- Huping Ling, Allan W. Austin (2010). Asian American History and Culture: An Encyclopedia. Volume one-two. Routledge. p. 524. ISBN 9781317476450.CS1 maint: uses authors parameter (link)
- >"American Samoa Office of Insular Affairs". www.doi.gov. U.S. Department of the Interior. June 11, 2015.
- Pettey, Janice Gow (2002). Cultivating Diversity in Fundraising. John Wiley and Sons, Inc. p. 22. ISBN 9780471226017.
- Barkan, Elliott Robert (2013). Immigrants in American History: Arrival, Adaptation, and Integration. Part 3. ABC-Clio. p. 1177. ISBN 9781598842197. Chapter: Pacific Islander and Pacific Islander Americans, 1940-present, written by Matthew Kester.
- Cathy A. Small, David L. Dixon (February 1, 2004). "Tonga: Migration and the Homeland". MPI: Migration Policy Institute. Retrieved May 24, 2020.CS1 maint: uses authors parameter (link)
- Stantom, Max (1973). SAMOAN SAINTS SETTLERS AND SOJOURNERS. University of Oregon. pp. 21, 23. From work Samoan Saints: the Samoans in the mormon village of Laie, Hawaii.
- American Samoa and the Citizenship Clause: A Study in Insular Cases Revisionism. Chapter 3. Harvard Law Review. Retrieved October 10, 2018.
- Gordon R. Lewthwaite, Christiane Mainzer, and Patrick J. Holland (1973). "From Polynesia to California: Samoan Migration and Its Sequel". The Journal of Pacific History. The Journal of Pacific History. Vol. 8. 8: 133–157. doi:10.1080/00223347308572228. JSTOR 25168141.CS1 maint: uses authors parameter (link)
- M. Flint Beal, Anthony E. Lang, Albert C. Ludolph (2005). Neurodegenerative Diseases: Neurobiology, Pathogenesis and Therapeutics. Cambridge. p. 835. ISBN 9781139443456.CS1 maint: uses authors parameter (link)
- Paul R. Spickard, Joanne L. Rondilla, Debbie Hippolite Wrigh (2002). Pacific Diaspora: Island Peoples in the United States and Across the Pacific. University of Hawai'i Press. pp. 120–121. ISBN 9780824826192.CS1 maint: uses authors parameter (link)
- Embry, Jessie L. (2001). Mormon Wards as Community. Global Publications, Binghamton University, New York. p. 124. ISBN 9781586841126.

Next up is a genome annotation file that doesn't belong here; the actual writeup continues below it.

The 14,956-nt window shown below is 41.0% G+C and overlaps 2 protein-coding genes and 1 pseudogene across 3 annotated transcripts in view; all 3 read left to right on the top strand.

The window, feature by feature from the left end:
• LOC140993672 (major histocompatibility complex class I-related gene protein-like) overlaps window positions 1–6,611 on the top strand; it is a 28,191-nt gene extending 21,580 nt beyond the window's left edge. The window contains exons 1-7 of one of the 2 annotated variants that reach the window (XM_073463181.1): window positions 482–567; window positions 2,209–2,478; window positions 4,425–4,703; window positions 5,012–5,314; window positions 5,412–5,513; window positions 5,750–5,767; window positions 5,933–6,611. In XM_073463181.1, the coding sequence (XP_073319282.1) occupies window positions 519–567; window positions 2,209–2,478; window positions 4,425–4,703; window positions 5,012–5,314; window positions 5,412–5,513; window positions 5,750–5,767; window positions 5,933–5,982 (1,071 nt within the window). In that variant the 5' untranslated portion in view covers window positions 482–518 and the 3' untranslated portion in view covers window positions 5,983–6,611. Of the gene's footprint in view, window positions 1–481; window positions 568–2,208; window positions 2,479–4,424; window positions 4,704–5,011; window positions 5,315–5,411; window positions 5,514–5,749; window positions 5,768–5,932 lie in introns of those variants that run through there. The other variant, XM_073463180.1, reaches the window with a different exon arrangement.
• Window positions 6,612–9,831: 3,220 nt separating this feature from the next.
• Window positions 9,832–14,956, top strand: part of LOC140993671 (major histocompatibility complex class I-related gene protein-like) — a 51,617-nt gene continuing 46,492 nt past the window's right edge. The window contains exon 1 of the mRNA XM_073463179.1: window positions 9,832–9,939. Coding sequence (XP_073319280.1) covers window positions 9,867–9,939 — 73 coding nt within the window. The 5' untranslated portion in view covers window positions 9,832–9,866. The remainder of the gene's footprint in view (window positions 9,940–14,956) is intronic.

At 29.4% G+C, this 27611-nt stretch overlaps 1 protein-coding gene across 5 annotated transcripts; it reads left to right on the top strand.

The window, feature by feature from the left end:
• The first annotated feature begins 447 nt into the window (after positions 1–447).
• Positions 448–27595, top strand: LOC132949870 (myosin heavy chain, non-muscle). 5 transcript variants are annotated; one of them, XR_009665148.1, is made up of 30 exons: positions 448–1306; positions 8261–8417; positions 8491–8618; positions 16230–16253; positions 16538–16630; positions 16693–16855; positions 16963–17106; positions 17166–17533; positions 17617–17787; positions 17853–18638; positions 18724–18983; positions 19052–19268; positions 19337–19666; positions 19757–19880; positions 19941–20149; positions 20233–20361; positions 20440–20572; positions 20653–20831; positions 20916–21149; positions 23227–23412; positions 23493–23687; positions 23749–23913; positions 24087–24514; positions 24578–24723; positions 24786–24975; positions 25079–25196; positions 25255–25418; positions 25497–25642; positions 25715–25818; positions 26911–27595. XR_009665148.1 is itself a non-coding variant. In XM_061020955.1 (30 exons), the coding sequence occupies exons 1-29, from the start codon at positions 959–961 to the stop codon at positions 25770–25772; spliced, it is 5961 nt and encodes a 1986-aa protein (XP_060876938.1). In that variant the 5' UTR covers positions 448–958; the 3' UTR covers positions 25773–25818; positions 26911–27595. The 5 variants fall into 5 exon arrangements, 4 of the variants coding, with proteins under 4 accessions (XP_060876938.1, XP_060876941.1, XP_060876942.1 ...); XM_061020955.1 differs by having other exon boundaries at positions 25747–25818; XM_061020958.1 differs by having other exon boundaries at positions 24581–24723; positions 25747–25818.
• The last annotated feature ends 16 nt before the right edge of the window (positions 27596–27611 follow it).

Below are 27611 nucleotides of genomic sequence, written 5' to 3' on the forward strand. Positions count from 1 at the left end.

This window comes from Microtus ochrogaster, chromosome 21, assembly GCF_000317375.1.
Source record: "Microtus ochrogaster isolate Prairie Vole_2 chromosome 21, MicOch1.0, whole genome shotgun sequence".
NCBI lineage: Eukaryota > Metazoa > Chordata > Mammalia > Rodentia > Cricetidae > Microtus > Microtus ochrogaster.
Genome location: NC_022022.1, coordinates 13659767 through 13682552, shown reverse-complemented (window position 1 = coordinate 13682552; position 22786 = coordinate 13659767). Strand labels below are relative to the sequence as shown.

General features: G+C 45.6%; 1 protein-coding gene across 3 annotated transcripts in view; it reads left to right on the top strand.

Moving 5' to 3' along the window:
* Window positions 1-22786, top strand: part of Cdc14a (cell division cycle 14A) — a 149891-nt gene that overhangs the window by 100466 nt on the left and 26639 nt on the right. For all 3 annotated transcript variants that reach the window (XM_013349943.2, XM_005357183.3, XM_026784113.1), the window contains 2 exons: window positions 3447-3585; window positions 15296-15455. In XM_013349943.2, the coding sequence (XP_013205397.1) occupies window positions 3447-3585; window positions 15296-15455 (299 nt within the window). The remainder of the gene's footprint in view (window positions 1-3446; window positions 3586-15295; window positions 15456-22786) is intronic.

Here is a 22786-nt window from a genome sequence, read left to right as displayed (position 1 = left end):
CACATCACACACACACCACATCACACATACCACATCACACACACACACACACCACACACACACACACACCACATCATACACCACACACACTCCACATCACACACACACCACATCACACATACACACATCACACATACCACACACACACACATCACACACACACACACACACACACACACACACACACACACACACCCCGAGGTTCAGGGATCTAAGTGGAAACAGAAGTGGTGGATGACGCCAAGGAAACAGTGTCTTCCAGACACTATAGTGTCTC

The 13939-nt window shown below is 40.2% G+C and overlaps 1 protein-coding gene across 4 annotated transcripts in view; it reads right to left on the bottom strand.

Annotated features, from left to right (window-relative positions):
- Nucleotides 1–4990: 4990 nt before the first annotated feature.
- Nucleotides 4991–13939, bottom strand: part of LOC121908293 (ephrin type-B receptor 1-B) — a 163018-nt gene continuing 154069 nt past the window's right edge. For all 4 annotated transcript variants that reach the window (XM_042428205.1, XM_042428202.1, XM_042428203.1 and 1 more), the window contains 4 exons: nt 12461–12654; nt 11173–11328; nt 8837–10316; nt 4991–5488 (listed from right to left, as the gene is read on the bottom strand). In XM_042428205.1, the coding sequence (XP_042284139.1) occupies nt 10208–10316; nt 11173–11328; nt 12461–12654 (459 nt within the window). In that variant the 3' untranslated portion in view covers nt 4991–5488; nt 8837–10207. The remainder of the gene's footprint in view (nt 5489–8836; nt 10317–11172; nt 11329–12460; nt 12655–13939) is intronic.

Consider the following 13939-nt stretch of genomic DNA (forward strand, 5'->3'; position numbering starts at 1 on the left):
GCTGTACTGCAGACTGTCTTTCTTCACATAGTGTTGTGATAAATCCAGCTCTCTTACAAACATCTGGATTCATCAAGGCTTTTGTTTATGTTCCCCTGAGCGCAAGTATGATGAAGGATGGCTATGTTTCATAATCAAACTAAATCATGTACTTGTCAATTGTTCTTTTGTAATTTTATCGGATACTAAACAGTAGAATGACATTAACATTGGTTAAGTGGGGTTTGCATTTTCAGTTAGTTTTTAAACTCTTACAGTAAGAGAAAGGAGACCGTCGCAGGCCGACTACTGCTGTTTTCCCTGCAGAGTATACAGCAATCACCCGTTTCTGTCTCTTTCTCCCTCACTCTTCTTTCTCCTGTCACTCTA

- "Commemorating 50 Years of Statehood". archive.lingle.hawaii.gov. State of Hawaii. March 18, 2009. Archived from the original on March 21, 2014. Retrieved March 21, 2014.
- "Civil Rights Digest, Volumes 9-11". U.S. Commission on Civil Rights. 1974. p. 43. Chapter: Pacific Islanders in the U.S., written by Faye Untalan Muñoz.
- Danver, Steven L. (2013). Encyclopedia of Politics of the American West. Sage Reference, Walden University. p. 515. ISBN 9781452276069.
- Gershon, Ilana (2001). No Family Is an Island: Cultural Expertise among Samoans in Diaspora. Cornell University Press, Ithaca and London. p. 10. ISBN 0801464021.
- John Connell, ed. (1990). Migration and Development in the South Pacific. National Centre for Development Studies, The Australian National University. pp. 172–173. ISBN 9780731506682.
- "Micronesians Abroad", Micronesian Counselor, published by Micronesian Seminar, authored by Francis X. Hezel and Eugenia Samuel, number 64, December 2006, retrieved 8 July 2013
- "Proclamation 5564—United States Relations With the Northern Mariana Islands, Micronesia, and the Marshall Islands". The American Presidency Project. Retrieved September 1, 2019.
- Dan Craft (December 29, 2010). "Marshallese immigration". Northwest Arkansas Democrat-Gazette. Retrieved October 25, 2013.